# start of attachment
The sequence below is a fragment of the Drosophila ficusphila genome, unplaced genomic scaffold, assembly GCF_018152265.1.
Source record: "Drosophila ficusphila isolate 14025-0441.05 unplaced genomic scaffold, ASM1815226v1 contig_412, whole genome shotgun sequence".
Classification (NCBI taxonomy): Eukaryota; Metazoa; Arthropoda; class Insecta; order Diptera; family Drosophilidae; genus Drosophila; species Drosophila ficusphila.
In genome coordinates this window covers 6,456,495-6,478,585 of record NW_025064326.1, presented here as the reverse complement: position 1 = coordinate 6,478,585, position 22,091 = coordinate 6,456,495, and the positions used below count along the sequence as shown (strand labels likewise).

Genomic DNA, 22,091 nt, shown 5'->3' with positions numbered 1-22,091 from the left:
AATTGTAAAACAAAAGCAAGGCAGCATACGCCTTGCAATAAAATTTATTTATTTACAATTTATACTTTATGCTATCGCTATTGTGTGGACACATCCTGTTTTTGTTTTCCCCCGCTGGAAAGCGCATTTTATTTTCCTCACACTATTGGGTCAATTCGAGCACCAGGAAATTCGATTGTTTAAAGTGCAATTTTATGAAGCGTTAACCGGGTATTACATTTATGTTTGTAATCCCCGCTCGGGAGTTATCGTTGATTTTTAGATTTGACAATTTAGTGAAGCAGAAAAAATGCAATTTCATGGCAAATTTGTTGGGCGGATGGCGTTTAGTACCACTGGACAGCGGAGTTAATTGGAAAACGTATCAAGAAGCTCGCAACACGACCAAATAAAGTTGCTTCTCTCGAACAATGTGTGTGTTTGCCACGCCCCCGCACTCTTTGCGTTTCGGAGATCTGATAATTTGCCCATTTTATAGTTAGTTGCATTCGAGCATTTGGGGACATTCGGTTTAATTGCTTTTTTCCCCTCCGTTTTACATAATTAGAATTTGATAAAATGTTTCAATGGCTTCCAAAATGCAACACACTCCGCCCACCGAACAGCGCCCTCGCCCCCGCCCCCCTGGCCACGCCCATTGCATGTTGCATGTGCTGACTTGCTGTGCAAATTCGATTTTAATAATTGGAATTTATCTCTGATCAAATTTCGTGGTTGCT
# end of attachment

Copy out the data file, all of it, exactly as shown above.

The sequence below is a fragment of the Drosophila ficusphila genome, unplaced genomic scaffold, assembly GCF_018152265.1.
Source record: "Drosophila ficusphila isolate 14025-0441.05 unplaced genomic scaffold, ASM1815226v1 contig_412, whole genome shotgun sequence".
Classification (NCBI taxonomy): Eukaryota; Metazoa; Arthropoda; class Insecta; order Diptera; family Drosophilidae; genus Drosophila; species Drosophila ficusphila.
In genome coordinates this window covers 6,456,495-6,478,585 of record NW_025064326.1, presented here as the reverse complement: position 1 = coordinate 6,478,585, position 22,091 = coordinate 6,456,495, and the positions used below count along the sequence as shown (strand labels likewise).

Genomic DNA, 22,091 nt, shown 5'->3' with positions numbered 1-22,091 from the left:
AATTGTAAAACAAAAGCAAGGCAGCATACGCCTTGCAATAAAATTTATTTATTTACAATTTATACTTTATGCTATCGCTATTGTGTGGACACATCCTGTTTTTGTTTTCCCCCGCTGGAAAGCGCATTTTATTTTCCTCACACTATTGGGTCAATTCGAGCACCAGGAAATTCGATTGTTTAAAGTGCAATTTTATGAAGCGTTAACCGGGTATTACATTTATGTTTGTAATCCCCGCTCGGGAGTTATCGTTGATTTTTAGATTTGACAATTTAGTGAAGCAGAAAAAATGCAATTTCATGGCAAATTTGTTGGGCGGATGGCGTTTAGTACCACTGGACAGCGGAGTTAATTGGAAAACGTATCAAGAAGCTCGCAACACGACCAAATAAAGTTGCTTCTCTCGAACAATGTGTGTGTTTGCCACGCCCCCGCACTCTTTGCGTTTCGGAGATCTGATAATTTGCCCATTTTATAGTTAGTTGCATTCGAGCATTTGGGGACATTCGGTTTAATTGCTTTTTTCCCCTCCGTTTTACATAATTAGAATTTGATAAAATGTTTCAATGGCTTCCAAAATGCAACACACTCCGCCCACCGAACAGCGCCCTCGCCCCCGCCCCCCTGGCCACGCCCATTGCATGTTGCATGTGCTGACTTGCTGTGCAAATTCGATTTTAATAATTGGAATTTATCTCTGATCAAATTTCGTGGTTGCT